Stand up John playing around the fire

Stand up John playing around the fire

It’s not all sad because at the same time excitement is building about getting home and seeing our kids and their families again. There’s nothing to give you that kick in the butt to get moving like having one of your Grandkids ask when Grandma and Grandpa are going to be getting home. There is always some trepidation however, since we all know that the weather will not be the warm 85F that it is here.

 

We won’t be rushing home this year like we did last spring! Grummy will be put to bed properly and tucked in for a long summer sleep. Then we’ll meander our way home in Rosie taking our time and visiting ruins and parks in Arizona and New Mexico, as well as the ranch of friends we spend the winter with. We were supposed to go last year but, well, fate intervened. Plus, just because we leave here in March doesn’t mean we want to get home in March. We like to wait long enough for Spring to have have sprung. At least that’s the plan so far…

 

There’s something a little strange about watching the season’s go in reverse as we head home. We leave here and the trees and flowers are in full bloom. All through the southern U.S., everything is green and the trees are in leaf, then gradually as we continue north the leaves slip back into buds and the greenery declines until we reach home where the buds are just starting to show and the landscape has that look of anticipation, just waiting for the right moment to burst forth with the new spring.

 

 

In some ways we’re going to be swept out of our campsite this year as the winds which were mostly gentle for much of the winter have come back with a vengeance. For the last little while we’ve had tremendous blows, one that lasted 2 full weeks, with average wind speeds of more than 20 knots and gusts pushing 35.

 

I know that at home those wind speeds are not considered very big. Hell, I guided regularly in winds over 35, but with the geography here, winds of that speed push the water to deadly proportions. This is the height of the tourist season so there are Kayakers everywhere and due to heavy winds, we had an almost fatal accident just off Rattlesnake Beach 2 weeks ago. Everything worked out thanks to a very experienced Kayak guide from one of the local companies and a Pangero (a panga operator) who braved the heavy seas.

 

It pays to go with an experienced guide when pursuing a sport in areas that you are not familiar with. The group that got into trouble were experienced kayakers at home but not here, and local knowledge is worth its weight in gold. We’ve become friendly with all the local kayak guides and the companies they work for, and we’re impressed by the qualifications, experience and dedication these people show to their chosen profession. It’s the same where I guided, a professional fishing guide can keep you safe, show you the best fishing grounds and put you into the big fish, most of the time. It’s certainly worth spending the extra money; otherwise you’re taking chances in waters you know nothing about.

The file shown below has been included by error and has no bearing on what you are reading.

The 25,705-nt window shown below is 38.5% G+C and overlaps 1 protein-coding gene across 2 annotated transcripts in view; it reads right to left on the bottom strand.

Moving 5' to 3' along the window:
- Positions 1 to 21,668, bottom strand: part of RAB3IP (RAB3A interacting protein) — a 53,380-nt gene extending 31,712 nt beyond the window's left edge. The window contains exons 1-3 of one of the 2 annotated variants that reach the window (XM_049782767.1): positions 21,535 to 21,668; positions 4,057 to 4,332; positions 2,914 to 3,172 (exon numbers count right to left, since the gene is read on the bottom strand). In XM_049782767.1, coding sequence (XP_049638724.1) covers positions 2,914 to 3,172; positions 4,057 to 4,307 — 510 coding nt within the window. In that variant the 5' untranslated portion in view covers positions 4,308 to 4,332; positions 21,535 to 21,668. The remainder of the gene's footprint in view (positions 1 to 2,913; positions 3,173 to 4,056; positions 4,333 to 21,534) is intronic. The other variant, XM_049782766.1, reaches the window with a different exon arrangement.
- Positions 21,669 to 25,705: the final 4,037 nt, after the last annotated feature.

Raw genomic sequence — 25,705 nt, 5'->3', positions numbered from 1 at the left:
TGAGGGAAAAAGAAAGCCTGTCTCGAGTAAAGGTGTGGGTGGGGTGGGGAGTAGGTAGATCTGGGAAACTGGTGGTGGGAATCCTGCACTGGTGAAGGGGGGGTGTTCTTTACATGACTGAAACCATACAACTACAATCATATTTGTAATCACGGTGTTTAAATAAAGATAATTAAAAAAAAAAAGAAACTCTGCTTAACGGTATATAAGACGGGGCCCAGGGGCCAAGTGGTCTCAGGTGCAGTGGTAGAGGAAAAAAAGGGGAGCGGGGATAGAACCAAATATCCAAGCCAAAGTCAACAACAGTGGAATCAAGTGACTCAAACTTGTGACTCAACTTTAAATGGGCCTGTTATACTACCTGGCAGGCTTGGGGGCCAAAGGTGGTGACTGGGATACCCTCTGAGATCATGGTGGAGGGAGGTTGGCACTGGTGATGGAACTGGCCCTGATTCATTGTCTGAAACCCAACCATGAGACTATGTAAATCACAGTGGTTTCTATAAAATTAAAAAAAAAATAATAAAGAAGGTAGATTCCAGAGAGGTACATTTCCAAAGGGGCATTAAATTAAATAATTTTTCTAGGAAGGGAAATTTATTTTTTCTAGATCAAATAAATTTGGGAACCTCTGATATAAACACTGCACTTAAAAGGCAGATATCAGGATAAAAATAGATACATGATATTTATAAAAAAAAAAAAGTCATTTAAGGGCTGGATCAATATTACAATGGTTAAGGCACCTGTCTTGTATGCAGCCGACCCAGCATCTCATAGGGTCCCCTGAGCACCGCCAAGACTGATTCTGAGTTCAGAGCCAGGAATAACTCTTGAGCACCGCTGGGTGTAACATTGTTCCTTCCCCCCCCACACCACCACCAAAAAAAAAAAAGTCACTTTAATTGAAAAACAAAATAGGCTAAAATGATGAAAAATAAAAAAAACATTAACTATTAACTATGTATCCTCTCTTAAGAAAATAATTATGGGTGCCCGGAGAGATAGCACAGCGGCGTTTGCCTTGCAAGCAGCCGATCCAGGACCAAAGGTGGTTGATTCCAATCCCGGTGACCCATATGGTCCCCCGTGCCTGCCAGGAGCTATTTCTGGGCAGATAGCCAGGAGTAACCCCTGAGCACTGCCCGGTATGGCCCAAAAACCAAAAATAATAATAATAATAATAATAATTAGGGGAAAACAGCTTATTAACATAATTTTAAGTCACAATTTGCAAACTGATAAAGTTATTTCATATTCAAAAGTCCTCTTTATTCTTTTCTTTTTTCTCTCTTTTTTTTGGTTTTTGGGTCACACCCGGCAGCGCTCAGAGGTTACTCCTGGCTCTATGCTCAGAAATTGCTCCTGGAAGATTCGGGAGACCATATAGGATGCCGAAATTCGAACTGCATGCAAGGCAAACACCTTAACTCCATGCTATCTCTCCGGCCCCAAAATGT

It’s been blowing now for the last 3 days, making the van rock and roll, scouring the last remaining sand from the beach. Tomorrow it’s supposed to drop down to a reasonable speed then down again to almost nonexistent, maybe we’ll get one last trip out in our kayak before we wrap her up and put her in her cradle, on top of Grummy.

 

Eventually the summer winds will come in from the opposite direction and hopefully blow all the sand back onto the beach so that by the time we all return, there will once again be a sandy beach.

 

There’s still a few social get-togethers coming up, my birthday and the last meeting of the Costillo de Puerco club, but in a few short days we’ll be on the road and slowly making our way home. Next time we talk it’ll be from Penticton, where I’m sure I’ll be complaining about the cold, but it sure will be nice to give my family big hugs and spend a few months visiting back and forth with them.

 

Hold on kids, here we come!

Same old, same old? NOT!

12 Jan

 

Hi, it’s me again. As usual I’m a little late in my post but hey, I’ve been sick. Geez that sounds like a line from a Looney Toons cartoon doesn’t it? It is, however true. After all these years of eating damn near anything I could find down here and not once suffering from Travellers Tummy, I finally got hit, and it was my own damned fault!

 

My youngest daughter convinced us to try the Paleo diet along with a Cross Fit training program and since it involves lots of meat and bacon, (mmm, bacon) we decided to go for it. So breakfast became the old-fashioned bacon and eggs. No problem, since eggs are easily found here, and they’re cheap. Sometimes they come from factories but lots of times they’re obviously from some local farm, which means they haven’t been cleaned. I guess at some point, some bacteria from the shell of one of the local eggs found it’s way into my breakfast, then into my tummy and it stayed there. From about December 18th until about a week ago, I’ve felt like crap!

 

After discussion with a couple of the ladies on the beach, one a genetic researcher and the other a nurse, plus a lot of Internet research, I finally narrowed down what the problem was. With help from my son-in-law, Dave, who’s a pharmacist, I’m now on a regime of antibiotics, and starting to feel better. Hopefully this will do the trick, cause sitting in Grummy, with no desire to do anything while the sun shines and all our friends are outside playing has sucked big time!